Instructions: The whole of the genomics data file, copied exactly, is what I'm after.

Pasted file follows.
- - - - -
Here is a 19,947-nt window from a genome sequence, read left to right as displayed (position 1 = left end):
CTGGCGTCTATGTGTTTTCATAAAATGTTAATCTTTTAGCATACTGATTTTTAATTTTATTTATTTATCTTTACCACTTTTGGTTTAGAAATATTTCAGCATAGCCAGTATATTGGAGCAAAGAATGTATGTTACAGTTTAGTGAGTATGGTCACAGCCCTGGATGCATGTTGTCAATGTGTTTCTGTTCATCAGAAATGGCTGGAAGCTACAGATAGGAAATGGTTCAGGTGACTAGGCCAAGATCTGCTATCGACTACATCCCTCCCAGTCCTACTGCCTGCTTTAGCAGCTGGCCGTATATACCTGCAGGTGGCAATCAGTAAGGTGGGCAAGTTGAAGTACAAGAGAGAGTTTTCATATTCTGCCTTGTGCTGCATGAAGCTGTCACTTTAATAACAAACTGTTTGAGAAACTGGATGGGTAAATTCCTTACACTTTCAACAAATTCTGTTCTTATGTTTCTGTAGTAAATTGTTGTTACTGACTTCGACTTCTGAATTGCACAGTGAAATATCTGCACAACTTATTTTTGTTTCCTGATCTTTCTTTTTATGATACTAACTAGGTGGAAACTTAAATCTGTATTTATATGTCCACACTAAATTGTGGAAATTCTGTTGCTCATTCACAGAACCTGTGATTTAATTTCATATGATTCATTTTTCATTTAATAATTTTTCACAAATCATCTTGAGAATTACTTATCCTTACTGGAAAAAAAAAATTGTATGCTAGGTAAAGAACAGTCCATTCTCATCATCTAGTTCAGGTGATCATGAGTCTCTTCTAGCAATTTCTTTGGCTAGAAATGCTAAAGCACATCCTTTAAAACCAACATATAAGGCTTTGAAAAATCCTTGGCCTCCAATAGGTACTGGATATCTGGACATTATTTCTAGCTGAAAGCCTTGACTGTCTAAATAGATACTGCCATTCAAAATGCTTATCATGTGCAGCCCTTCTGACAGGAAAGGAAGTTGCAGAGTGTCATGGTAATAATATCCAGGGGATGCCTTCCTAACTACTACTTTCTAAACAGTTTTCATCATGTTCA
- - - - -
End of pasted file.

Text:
Here is a 19,947-nt window from a genome sequence, read left to right as displayed (position 1 = left end):
CTGGCGTCTATGTGTTTTCATAAAATGTTAATCTTTTAGCATACTGATTTTTAATTTTATTTATTTATCTTTACCACTTTTGGTTTAGAAATATTTCAGCATAGCCAGTATATTGGAGCAAAGAATGTATGTTACAGTTTAGTGAGTATGGTCACAGCCCTGGATGCATGTTGTCAATGTGTTTCTGTTCATCAGAAATGGCTGGAAGCTACAGATAGGAAATGGTTCAGGTGACTAGGCCAAGATCTGCTATCGACTACATCCCTCCCAGTCCTACTGCCTGCTTTAGCAGCTGGCCGTATATACCTGCAGGTGGCAATCAGTAAGGTGGGCAAGTTGAAGTACAAGAGAGAGTTTTCATATTCTGCCTTGTGCTGCATGAAGCTGTCACTTTAATAACAAACTGTTTGAGAAACTGGATGGGTAAATTCCTTACACTTTCAACAAATTCTGTTCTTATGTTTCTGTAGTAAATTGTTGTTACTGACTTCGACTTCTGAATTGCACAGTGAAATATCTGCACAACTTATTTTTGTTTCCTGATCTTTCTTTTTATGATACTAACTAGGTGGAAACTTAAATCTGTATTTATATGTCCACACTAAATTGTGGAAATTCTGTTGCTCATTCACAGAACCTGTGATTTAATTTCATATGATTCATTTTTCATTTAATAATTTTTCACAAATCATCTTGAGAATTACTTATCCTTACTGGAAAAAAAAAATTGTATGCTAGGTAAAGAACAGTCCATTCTCATCATCTAGTTCAGGTGATCATGAGTCTCTTCTAGCAATTTCTTTGGCTAGAAATGCTAAAGCACATCCTTTAAAACCAACATATAAGGCTTTGAAAAATCCTTGGCCTCCAATAGGTACTGGATATCTGGACATTATTTCTAGCTGAAAGCCTTGACTGTCTAAATAGATACTGCCATTCAAAATGCTTATCATGTGCAGCCCTTCTGACAGGAAAGGAAGTTGCAGAGTGTCATGGTAATAATATCCAGGGGATGCCTTCCTAACTACTACTTTCTAAACAGTTTTCATCATGTTCA